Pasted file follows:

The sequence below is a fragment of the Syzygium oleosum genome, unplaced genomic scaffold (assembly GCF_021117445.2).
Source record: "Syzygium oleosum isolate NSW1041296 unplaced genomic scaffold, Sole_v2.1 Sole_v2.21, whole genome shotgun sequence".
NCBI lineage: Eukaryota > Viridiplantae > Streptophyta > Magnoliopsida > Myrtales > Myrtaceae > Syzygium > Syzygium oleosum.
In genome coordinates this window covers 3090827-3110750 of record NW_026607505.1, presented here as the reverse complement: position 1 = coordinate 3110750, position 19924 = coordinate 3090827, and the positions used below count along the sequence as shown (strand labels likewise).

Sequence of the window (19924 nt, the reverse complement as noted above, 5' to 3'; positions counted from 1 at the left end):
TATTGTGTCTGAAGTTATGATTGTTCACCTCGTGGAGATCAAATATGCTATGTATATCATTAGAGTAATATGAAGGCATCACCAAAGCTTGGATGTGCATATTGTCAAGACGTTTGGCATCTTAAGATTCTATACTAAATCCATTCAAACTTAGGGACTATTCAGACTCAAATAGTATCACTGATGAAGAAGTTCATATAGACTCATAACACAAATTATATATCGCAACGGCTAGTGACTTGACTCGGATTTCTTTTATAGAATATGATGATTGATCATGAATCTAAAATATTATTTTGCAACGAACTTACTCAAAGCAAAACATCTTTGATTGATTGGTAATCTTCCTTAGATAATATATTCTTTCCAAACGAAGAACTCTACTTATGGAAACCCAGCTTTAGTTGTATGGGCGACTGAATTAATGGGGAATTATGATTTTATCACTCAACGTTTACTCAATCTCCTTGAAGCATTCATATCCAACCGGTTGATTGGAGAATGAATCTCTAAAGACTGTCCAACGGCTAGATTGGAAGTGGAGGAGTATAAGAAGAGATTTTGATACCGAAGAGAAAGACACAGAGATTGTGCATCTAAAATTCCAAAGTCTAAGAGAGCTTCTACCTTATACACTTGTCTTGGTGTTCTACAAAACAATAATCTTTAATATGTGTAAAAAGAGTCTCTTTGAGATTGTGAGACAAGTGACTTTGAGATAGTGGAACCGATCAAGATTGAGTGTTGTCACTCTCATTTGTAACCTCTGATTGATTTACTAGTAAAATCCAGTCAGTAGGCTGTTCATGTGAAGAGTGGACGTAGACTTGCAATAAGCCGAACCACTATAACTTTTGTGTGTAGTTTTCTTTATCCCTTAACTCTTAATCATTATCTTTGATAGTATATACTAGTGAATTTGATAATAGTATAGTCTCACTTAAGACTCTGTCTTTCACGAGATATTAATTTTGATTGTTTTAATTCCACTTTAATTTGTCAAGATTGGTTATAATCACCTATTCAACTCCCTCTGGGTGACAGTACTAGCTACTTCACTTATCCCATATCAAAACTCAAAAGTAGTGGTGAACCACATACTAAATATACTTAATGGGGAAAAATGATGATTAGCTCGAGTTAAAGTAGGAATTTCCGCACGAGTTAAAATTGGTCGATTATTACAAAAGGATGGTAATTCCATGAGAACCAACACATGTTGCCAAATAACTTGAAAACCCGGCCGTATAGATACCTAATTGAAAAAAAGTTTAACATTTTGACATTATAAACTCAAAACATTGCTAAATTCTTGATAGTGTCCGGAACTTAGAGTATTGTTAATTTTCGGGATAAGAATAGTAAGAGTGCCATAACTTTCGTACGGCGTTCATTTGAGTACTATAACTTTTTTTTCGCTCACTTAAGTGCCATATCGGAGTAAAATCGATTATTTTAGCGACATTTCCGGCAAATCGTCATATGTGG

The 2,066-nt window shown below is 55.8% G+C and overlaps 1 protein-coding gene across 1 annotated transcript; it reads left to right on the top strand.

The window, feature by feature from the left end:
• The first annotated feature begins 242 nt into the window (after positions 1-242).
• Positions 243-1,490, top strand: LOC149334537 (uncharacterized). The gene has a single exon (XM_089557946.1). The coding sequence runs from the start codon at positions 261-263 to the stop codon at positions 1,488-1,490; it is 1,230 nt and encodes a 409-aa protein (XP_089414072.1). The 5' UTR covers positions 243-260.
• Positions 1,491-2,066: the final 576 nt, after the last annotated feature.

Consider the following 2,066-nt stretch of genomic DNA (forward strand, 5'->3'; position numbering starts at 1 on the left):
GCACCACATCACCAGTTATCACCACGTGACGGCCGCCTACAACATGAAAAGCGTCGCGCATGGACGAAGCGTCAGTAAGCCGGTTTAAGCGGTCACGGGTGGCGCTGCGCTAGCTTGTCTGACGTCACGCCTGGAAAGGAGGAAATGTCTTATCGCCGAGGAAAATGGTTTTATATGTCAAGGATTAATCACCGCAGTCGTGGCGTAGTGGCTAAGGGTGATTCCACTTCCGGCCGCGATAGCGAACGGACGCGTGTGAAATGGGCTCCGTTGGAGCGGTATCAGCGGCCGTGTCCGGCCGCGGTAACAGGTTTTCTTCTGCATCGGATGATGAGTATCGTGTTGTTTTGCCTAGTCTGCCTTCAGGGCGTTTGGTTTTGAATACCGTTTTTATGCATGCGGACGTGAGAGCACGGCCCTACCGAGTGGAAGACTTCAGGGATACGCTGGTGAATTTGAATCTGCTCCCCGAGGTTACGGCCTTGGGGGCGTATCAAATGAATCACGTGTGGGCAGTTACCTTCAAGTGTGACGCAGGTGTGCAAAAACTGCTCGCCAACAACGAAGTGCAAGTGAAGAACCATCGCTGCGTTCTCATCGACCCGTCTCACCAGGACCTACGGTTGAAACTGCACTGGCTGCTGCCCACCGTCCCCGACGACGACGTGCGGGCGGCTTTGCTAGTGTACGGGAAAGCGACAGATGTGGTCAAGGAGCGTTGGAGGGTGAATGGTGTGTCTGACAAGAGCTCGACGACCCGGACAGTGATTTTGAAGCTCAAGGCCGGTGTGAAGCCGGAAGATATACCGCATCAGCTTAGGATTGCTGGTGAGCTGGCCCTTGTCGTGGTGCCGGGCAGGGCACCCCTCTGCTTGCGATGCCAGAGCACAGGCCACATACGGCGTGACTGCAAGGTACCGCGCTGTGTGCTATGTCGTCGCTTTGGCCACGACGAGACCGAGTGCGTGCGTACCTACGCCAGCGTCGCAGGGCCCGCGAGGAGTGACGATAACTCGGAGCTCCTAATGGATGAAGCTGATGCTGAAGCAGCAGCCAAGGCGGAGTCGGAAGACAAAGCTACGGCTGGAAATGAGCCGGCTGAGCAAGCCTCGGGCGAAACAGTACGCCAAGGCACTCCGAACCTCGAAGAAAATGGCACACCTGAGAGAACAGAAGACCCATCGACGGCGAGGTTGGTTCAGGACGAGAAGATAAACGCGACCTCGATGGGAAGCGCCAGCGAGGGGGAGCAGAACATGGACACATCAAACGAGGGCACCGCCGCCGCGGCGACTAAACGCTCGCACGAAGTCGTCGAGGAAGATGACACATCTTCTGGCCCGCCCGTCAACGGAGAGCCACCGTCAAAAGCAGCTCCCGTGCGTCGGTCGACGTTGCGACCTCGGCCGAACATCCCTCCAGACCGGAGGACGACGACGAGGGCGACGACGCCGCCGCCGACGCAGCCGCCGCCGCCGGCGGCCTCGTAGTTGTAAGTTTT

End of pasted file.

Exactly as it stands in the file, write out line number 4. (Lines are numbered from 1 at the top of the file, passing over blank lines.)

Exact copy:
In genome coordinates this window covers 3090827-3110750 of record NW_026607505.1, presented here as the reverse complement: position 1 = coordinate 3110750, position 19924 = coordinate 3090827, and the positions used below count along the sequence as shown (strand labels likewise).